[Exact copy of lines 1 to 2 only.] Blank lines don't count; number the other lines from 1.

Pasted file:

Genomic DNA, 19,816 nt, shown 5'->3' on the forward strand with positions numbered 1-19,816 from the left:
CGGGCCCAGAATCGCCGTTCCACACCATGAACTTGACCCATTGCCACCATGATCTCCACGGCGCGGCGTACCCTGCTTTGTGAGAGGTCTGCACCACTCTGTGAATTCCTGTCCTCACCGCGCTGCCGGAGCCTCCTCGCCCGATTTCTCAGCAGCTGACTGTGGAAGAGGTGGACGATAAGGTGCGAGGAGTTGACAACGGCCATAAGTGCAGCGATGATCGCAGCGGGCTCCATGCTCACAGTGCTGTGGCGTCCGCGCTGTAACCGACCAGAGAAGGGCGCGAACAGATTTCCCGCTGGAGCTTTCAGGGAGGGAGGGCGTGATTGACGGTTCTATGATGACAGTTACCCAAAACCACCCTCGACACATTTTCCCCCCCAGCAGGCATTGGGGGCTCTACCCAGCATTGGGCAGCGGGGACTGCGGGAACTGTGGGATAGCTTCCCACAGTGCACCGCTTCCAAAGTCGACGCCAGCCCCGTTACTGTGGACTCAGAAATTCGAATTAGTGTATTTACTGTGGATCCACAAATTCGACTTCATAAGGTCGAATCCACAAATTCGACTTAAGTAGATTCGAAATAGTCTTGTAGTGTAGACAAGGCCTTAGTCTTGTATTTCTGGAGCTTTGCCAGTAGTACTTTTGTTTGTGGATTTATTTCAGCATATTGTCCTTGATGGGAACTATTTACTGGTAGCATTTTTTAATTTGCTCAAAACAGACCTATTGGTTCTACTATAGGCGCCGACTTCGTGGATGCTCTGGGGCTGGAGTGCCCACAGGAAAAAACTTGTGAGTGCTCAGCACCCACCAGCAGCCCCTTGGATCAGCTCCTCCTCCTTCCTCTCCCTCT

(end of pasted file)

Genomic DNA, 19,816 nt, shown 5'->3' on the forward strand with positions numbered 1-19,816 from the left:
CGGGCCCAGAATCGCCGTTCCACACCATGAACTTGACCCATTGCCACCATGATCTCCACGGCGCGGCGTACCCTGCTTTGTGAGAGGTCTGCACCACTCTGTGAATTCCTGTCCTCACCGCGCTGCCGGAGCCTCCTCGCCCGATTTCTCAGCAGCTGACTGTGGAAGAGGTGGACGATAAGGTGCGAGGAGTTGACAACGGCCATAAGTGCAGCGATGATCGCAGCGGGCTCCATGCTCACAGTGCTGTGGCGTCCGCGCTGTAACCGACCAGAGAAGGGCGCGAACAGATTTCCCGCTGGAGCTTTCAGGGAGGGAGGGCGTGATTGACGGTTCTATGATGACAGTTACCCAAAACCACCCTCGACACATTTTCCCCCCCAGCAGGCATTGGGGGCTCTACCCAGCATTGGGCAGCGGGGACTGCGGGAACTGTGGGATAGCTTCCCACAGTGCACCGCTTCCAAAGTCGACGCCAGCCCCGTTACTGTGGACTCAGAAATTCGAATTAGTGTATTTACTGTGGATCCACAAATTCGACTTCATAAGGTCGAATCCACAAATTCGACTTAAGTAGATTCGAAATAGTCTTGTAGTGTAGACAAGGCCTTAGTCTTGTATTTCTGGAGCTTTGCCAGTAGTACTTTTGTTTGTGGATTTATTTCAGCATATTGTCCTTGATGGGAACTATTTACTGGTAGCATTTTTTAATTTGCTCAAAACAGACCTATTGGTTCTACTATAGGCGCCGACTTCGTGGATGCTCTGGGGCTGGAGTGCCCACAGGAAAAAACTTGTGAGTGCTCAGCACCCACCAGCAGCCCCTTGGATCAGCTCCTCCTCCTTCCTCTCCCTCT